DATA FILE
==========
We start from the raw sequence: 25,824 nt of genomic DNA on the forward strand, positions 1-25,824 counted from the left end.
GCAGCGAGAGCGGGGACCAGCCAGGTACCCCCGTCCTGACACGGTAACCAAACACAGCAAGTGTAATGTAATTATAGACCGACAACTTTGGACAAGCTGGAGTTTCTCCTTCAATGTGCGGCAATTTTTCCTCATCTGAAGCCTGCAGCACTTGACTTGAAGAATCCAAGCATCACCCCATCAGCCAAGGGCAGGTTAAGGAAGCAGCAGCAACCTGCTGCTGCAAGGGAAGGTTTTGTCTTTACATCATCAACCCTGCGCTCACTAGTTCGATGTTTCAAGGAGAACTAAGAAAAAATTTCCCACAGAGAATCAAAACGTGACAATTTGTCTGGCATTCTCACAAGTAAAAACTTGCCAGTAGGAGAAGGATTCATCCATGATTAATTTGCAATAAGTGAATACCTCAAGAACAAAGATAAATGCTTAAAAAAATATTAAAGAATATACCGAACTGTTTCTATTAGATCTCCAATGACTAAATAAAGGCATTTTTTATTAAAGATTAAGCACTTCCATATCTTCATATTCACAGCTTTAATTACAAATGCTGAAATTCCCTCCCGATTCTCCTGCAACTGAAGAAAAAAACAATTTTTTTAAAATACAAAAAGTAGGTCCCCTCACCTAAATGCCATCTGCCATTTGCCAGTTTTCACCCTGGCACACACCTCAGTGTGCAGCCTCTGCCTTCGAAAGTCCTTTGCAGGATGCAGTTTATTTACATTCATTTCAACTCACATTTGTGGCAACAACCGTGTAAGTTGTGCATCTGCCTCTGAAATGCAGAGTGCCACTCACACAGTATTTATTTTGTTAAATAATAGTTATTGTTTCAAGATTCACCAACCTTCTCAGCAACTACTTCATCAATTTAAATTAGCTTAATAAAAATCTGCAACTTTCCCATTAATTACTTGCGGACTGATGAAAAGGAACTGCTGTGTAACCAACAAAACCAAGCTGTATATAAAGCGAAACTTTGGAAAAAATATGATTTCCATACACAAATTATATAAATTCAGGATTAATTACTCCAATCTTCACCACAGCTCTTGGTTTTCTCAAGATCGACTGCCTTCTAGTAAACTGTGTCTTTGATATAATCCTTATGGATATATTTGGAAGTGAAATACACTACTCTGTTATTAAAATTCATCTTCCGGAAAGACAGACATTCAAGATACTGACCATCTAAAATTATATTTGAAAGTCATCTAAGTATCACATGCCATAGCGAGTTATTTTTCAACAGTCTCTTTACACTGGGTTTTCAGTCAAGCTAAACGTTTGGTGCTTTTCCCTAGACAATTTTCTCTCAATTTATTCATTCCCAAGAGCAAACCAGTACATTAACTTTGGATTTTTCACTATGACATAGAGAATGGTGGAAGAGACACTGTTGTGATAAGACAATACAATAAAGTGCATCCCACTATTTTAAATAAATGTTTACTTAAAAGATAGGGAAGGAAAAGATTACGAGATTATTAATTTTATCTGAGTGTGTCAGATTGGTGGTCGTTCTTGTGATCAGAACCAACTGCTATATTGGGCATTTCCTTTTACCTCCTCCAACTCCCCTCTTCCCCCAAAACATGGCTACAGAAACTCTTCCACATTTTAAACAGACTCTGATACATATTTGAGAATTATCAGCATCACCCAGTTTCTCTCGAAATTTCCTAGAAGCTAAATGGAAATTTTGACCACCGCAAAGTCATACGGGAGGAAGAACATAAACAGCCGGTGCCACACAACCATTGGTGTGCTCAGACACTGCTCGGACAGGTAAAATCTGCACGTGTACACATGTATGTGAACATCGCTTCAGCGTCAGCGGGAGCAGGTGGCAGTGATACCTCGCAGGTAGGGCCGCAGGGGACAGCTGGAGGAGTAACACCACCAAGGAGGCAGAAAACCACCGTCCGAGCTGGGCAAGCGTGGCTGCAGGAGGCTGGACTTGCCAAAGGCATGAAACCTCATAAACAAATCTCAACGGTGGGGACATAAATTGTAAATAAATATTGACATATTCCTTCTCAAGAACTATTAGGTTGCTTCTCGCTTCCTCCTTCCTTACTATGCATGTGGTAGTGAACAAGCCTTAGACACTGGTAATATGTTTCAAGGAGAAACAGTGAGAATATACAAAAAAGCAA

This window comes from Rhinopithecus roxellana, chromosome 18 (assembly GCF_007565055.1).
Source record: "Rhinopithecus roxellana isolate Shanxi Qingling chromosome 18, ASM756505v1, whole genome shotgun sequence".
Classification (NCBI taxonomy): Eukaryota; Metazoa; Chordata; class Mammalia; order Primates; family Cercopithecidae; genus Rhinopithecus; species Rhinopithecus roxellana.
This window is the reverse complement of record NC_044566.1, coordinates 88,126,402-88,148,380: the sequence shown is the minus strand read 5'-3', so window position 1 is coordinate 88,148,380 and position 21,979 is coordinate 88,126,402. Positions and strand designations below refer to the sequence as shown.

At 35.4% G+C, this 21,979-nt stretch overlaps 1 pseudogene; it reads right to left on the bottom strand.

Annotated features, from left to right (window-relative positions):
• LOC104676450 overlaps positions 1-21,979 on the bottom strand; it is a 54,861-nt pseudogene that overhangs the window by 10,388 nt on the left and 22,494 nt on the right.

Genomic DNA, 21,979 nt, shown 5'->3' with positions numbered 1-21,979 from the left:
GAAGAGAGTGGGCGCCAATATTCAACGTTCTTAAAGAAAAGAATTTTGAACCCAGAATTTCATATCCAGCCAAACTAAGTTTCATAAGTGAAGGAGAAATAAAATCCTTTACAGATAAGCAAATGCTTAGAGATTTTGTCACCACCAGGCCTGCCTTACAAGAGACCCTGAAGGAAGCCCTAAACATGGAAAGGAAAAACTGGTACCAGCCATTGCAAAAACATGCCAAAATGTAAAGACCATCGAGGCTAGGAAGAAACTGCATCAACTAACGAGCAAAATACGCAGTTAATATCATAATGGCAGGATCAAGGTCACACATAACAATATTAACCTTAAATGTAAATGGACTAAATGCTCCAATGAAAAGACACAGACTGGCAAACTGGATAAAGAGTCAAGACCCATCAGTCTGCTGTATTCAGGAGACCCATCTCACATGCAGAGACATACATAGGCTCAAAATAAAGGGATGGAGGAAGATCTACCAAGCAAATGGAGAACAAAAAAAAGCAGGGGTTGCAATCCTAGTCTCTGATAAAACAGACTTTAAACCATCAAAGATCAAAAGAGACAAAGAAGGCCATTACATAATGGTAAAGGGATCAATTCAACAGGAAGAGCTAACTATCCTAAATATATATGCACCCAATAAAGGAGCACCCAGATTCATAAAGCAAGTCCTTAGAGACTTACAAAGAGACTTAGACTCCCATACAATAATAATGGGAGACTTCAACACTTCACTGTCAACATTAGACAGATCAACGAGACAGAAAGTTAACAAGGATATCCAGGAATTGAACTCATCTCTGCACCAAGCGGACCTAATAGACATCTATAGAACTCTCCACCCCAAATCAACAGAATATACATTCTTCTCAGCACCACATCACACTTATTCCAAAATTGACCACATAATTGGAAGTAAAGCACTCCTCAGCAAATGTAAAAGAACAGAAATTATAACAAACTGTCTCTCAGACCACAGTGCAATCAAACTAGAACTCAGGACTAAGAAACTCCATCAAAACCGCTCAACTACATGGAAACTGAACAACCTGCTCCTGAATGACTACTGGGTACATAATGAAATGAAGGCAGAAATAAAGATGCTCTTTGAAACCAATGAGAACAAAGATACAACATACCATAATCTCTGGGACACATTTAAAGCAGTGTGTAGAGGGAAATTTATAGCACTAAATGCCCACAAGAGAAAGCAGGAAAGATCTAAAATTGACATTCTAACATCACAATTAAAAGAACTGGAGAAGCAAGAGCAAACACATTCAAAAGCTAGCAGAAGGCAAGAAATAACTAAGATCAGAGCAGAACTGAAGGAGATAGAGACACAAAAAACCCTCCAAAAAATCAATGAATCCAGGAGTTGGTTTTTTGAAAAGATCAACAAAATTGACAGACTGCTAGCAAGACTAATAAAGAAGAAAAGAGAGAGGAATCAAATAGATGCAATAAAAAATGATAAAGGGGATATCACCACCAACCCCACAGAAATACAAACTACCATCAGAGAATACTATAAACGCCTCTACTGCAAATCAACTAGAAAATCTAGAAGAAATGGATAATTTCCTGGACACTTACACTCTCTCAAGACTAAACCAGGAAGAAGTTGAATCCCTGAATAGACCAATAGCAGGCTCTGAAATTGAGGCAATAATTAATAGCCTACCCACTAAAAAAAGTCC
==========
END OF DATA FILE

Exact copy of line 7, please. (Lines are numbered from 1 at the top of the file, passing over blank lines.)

At 35.4% G+C, this 21,979-nt stretch overlaps 1 pseudogene; it reads right to left on the bottom strand.